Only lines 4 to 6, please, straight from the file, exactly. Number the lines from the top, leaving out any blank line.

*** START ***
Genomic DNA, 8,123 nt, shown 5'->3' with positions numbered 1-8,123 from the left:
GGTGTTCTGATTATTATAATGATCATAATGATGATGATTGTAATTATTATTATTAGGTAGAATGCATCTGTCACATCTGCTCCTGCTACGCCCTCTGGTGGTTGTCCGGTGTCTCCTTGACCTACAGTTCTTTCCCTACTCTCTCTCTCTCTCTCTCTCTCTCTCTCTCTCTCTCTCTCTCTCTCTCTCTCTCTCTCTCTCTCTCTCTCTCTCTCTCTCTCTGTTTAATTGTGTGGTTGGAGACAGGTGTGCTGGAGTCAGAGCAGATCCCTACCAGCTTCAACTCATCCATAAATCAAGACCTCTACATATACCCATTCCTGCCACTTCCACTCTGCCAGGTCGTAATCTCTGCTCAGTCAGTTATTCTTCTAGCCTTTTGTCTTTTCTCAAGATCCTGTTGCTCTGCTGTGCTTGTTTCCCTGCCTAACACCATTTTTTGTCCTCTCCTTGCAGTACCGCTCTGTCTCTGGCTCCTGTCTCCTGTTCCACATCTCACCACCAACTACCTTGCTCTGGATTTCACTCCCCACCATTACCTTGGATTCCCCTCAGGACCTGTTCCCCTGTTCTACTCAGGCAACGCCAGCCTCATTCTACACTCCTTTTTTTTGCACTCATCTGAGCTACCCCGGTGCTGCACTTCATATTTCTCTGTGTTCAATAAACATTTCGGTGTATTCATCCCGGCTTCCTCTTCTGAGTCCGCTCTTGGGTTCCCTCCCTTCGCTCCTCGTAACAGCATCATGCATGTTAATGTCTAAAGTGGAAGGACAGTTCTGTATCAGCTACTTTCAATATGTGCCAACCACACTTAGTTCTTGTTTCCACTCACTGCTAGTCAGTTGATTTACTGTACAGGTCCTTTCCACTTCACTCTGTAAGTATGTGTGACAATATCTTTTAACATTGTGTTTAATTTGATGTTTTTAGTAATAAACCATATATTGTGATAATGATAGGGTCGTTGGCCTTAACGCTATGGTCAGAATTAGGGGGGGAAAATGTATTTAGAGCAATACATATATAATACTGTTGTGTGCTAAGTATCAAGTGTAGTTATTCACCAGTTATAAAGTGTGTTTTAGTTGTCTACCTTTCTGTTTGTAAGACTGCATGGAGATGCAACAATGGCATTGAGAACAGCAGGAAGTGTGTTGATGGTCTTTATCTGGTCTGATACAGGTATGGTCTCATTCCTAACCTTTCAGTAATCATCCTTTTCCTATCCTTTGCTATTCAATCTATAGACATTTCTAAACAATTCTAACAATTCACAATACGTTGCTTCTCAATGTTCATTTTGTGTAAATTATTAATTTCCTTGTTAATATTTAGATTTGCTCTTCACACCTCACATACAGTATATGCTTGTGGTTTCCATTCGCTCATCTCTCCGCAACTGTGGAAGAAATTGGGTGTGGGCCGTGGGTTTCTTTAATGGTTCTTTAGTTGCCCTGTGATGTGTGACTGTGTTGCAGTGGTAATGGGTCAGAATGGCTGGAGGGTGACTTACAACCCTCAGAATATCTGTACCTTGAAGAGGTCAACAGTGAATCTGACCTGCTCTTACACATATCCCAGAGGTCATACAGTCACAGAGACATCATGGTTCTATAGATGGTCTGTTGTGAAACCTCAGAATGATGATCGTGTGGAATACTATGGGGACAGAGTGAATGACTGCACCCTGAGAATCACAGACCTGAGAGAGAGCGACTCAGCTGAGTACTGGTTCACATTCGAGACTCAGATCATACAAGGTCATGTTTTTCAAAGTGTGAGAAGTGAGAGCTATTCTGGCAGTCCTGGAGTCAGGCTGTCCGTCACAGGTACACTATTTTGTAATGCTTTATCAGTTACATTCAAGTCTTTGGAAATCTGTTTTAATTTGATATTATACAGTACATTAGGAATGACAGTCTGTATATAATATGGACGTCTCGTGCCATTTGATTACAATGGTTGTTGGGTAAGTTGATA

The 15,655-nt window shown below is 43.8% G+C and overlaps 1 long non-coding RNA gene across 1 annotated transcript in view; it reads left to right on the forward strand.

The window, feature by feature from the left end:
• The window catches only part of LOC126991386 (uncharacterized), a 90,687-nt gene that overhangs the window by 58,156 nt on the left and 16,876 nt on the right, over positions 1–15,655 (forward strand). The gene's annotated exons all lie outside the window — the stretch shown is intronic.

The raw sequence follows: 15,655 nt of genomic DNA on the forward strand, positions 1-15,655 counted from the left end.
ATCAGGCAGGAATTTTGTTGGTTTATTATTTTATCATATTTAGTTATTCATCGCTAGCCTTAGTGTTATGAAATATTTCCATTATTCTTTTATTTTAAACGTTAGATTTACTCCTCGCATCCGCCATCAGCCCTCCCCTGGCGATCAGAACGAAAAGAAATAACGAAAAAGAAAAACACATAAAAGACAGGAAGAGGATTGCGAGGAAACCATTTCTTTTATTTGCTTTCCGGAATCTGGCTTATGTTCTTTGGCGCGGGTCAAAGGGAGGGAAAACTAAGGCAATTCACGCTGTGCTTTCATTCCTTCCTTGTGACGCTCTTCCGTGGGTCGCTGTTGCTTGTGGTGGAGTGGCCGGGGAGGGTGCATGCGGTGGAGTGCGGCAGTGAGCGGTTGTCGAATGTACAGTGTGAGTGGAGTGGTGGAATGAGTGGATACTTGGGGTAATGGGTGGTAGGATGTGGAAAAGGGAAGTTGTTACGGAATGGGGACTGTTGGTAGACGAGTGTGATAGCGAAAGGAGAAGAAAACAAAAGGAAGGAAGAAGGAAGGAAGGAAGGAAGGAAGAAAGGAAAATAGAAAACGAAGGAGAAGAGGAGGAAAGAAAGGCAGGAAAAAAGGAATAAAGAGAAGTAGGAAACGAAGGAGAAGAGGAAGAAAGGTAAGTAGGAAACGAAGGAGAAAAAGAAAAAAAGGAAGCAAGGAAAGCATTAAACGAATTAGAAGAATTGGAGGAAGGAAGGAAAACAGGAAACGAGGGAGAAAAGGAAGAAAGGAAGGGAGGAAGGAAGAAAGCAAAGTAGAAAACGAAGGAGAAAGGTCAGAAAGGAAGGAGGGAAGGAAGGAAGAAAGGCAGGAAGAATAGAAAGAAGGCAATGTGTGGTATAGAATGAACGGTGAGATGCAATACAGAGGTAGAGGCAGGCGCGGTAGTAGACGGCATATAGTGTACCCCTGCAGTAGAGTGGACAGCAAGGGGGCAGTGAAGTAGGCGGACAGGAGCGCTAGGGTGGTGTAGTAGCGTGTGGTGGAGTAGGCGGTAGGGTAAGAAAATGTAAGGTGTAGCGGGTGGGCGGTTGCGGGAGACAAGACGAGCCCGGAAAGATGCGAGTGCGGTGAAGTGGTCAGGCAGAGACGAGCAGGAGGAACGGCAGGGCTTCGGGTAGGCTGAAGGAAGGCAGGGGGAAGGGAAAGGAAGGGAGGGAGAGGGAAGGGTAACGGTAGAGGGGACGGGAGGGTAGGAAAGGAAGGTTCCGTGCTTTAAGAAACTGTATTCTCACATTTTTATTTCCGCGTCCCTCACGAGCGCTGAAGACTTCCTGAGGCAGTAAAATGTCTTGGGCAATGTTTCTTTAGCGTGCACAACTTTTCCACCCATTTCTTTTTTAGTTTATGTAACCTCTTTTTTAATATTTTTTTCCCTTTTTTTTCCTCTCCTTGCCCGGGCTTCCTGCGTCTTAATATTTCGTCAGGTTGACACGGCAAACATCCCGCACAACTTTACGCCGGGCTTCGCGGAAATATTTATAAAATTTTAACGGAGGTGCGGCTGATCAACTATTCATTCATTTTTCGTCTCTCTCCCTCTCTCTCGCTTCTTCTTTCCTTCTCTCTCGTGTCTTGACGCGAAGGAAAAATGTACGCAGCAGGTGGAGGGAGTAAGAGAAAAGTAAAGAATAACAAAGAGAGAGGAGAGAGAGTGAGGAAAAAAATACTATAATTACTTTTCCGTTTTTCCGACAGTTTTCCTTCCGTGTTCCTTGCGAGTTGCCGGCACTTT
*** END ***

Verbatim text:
The window, feature by feature from the left end:
• The window catches only part of LOC126991386 (uncharacterized), a 90,687-nt gene that overhangs the window by 58,156 nt on the left and 16,876 nt on the right, over positions 1–15,655 (forward strand). The gene's annotated exons all lie outside the window — the stretch shown is intronic.

The raw sequence follows: 15,655 nt of genomic DNA on the forward strand, positions 1-15,655 counted from the left end.